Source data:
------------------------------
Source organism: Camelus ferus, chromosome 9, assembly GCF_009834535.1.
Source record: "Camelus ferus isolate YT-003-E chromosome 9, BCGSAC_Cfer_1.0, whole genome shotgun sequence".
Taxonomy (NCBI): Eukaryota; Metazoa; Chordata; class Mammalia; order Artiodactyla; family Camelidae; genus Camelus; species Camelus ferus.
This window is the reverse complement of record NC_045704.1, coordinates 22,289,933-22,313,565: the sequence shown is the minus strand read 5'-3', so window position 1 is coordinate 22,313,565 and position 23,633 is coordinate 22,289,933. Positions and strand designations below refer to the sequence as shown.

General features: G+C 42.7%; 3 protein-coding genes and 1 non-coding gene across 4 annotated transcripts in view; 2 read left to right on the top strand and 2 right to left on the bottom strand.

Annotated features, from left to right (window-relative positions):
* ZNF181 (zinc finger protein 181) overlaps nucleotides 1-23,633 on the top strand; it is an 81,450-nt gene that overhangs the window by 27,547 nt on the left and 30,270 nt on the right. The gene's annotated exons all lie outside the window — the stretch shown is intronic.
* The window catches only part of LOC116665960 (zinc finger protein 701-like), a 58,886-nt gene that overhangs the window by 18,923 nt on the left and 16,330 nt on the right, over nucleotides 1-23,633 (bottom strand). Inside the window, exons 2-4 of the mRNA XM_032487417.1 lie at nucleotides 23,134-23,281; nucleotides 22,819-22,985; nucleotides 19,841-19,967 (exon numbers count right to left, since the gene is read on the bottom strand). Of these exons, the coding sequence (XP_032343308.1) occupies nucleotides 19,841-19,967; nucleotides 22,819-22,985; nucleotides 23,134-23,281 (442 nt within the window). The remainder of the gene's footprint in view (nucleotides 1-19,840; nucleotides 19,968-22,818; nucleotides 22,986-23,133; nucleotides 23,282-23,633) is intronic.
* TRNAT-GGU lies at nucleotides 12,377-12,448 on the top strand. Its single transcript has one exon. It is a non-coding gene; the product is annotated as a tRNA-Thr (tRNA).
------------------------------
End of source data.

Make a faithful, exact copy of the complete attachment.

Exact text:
Source organism: Camelus ferus, chromosome 9, assembly GCF_009834535.1.
Source record: "Camelus ferus isolate YT-003-E chromosome 9, BCGSAC_Cfer_1.0, whole genome shotgun sequence".
Taxonomy (NCBI): Eukaryota; Metazoa; Chordata; class Mammalia; order Artiodactyla; family Camelidae; genus Camelus; species Camelus ferus.
This window is the reverse complement of record NC_045704.1, coordinates 22,289,933-22,313,565: the sequence shown is the minus strand read 5'-3', so window position 1 is coordinate 22,313,565 and position 23,633 is coordinate 22,289,933. Positions and strand designations below refer to the sequence as shown.

General features: G+C 42.7%; 3 protein-coding genes and 1 non-coding gene across 4 annotated transcripts in view; 2 read left to right on the top strand and 2 right to left on the bottom strand.

Annotated features, from left to right (window-relative positions):
* ZNF181 (zinc finger protein 181) overlaps nucleotides 1-23,633 on the top strand; it is an 81,450-nt gene that overhangs the window by 27,547 nt on the left and 30,270 nt on the right. The gene's annotated exons all lie outside the window — the stretch shown is intronic.
* The window catches only part of LOC116665960 (zinc finger protein 701-like), a 58,886-nt gene that overhangs the window by 18,923 nt on the left and 16,330 nt on the right, over nucleotides 1-23,633 (bottom strand). Inside the window, exons 2-4 of the mRNA XM_032487417.1 lie at nucleotides 23,134-23,281; nucleotides 22,819-22,985; nucleotides 19,841-19,967 (exon numbers count right to left, since the gene is read on the bottom strand). Of these exons, the coding sequence (XP_032343308.1) occupies nucleotides 19,841-19,967; nucleotides 22,819-22,985; nucleotides 23,134-23,281 (442 nt within the window). The remainder of the gene's footprint in view (nucleotides 1-19,840; nucleotides 19,968-22,818; nucleotides 22,986-23,133; nucleotides 23,282-23,633) is intronic.
* TRNAT-GGU lies at nucleotides 12,377-12,448 on the top strand. Its single transcript has one exon. It is a non-coding gene; the product is annotated as a tRNA-Thr (tRNA).